Longevity

101 Facts About Ageing #39: The Way Our DNA Is Read Changes With Age

Posted on 27 September 2021

As Daniel Patrick Moynihan, an American sociologist, politician, and diplomat once said: “Everyone is entitled to his own opinion, but not his own facts”. And we wholeheartedly agree. A shared set of facts is the first step to building a better world with longevity for all. In that spirit, we are creating a series that covers 101 indisputable facts about ageing, health and longevity.

Every cell in the human body contains the same genetic code, yet even within a single tissue, there exist many cell types that can be vastly different from one another. This is possible because, while each cell contains the full DNA instruction manual, not all cells are reading the same pages. The extent to which different parts of the genetic code are accessible to be ‘read’ is controlled by epigenetic alterations: chemical and structural changes to the DNA strand that don’t alter the genetic code itself.

There are three main types of epigenetic alteration:

  • DNA methylation, a process that works directly on the DNA sequence. Chemical compounds called methyl groups can be added to genes in a way that turns them on or off. In either case, the addition of a new chemical group affects how a region of DNA is recognised and read by the cell’s protein-synthesising machinery.
  • Histone modification. The two metres of DNA within each of our cells is tightly wound around proteins called histones to form a compact structure called chromatin. Histones can have a variety of chemical tags attached to them, which changes how tightly or loosely they pack the DNA. A loosely packed region of DNA is more accessible to be read by the protein-synthesising machinery, while the reverse is true for tightly packed DNA.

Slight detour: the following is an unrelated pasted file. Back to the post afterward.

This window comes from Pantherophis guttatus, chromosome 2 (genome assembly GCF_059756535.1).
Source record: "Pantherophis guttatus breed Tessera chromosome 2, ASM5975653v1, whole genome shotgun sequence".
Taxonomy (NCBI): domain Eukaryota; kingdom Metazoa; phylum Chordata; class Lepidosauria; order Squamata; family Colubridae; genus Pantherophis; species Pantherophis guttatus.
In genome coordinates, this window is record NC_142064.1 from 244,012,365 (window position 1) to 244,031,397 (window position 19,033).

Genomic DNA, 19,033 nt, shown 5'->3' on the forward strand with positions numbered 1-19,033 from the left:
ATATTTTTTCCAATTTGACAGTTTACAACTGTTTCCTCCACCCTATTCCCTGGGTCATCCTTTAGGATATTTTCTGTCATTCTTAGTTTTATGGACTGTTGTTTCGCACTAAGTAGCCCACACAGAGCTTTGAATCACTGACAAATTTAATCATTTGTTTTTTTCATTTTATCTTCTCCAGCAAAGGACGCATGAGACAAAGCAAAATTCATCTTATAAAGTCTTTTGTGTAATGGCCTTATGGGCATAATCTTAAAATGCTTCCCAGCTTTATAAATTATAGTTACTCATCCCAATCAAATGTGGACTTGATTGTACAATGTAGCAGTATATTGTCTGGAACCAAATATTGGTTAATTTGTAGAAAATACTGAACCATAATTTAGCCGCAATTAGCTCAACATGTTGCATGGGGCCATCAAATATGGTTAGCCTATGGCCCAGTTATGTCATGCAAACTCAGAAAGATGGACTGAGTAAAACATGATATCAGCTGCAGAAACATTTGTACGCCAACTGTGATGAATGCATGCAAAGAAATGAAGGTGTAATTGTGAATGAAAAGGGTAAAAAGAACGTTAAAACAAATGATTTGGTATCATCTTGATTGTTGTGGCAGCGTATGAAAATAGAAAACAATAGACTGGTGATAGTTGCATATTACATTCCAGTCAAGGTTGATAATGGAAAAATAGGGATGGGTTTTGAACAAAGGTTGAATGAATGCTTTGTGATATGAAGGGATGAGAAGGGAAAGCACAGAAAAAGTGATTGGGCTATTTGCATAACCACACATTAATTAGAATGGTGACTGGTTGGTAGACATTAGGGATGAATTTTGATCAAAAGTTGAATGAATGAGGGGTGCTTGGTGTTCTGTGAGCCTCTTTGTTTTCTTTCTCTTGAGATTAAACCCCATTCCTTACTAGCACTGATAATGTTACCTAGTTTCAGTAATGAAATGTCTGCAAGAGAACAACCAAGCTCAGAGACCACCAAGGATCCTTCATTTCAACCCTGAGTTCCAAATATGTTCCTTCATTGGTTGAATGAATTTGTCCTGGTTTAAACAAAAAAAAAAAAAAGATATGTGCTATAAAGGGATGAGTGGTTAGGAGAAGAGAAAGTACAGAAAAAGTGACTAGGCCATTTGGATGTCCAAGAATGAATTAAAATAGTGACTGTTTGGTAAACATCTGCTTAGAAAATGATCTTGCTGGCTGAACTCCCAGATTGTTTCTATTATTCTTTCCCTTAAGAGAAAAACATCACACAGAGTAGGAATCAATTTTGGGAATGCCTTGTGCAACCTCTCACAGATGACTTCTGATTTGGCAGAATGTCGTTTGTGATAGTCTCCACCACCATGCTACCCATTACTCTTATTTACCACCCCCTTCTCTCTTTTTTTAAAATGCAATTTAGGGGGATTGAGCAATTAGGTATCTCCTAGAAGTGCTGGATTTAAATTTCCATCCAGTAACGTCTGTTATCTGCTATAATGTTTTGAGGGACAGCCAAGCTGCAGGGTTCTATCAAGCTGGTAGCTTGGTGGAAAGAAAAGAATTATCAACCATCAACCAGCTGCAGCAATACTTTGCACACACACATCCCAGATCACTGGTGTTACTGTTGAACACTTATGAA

• RNA and proteins, themselves products of gene expression, can in turn regulate the activity of genes.
Depiction of DNA methylation and histone modification.
Source

The type and distribution of these epigenetic alterations is not stable: it changes throughout an organism’s life, thereby changing the expression of genes in ways that are mostly deleterious to the organism. Important genes could be turned off, thereby causing cells to function poorly or die. Conversely, epigenetic changes can render a gene overactive and result in transcriptional noise – essentially, the gene is expressed so strongly that it drowns out other more important genes. Studies have found age-associated changes in the expression of genes involved in inflammation, mitochondrial function and lysosomal degradation (the cell’s ‘garbage disposal’ system, used to remove damaged components). Through these changes, epigenetic alterations may impair cellular function and promote age-related disease.

What causes these epigenetic changes to occur? In fact #26, we covered how the genetic code is constantly being damaged and repaired. Unfortunately, even when damage to the DNA is patched up, epigenetic changes can be left behind. This is especially true when both of the DNA strands are broken, which can lead to the epigenetic shutting down of entire genes. We also know that lifestyle factors such as diet, exercise and stress can affect epigenetic alterations. Some individuals can undergo the epigenetic changes associated with ageing at a more rapid pace than others, but we are still in the process of figuring out to what extent these alterations contribute to the functional decline during ageing.


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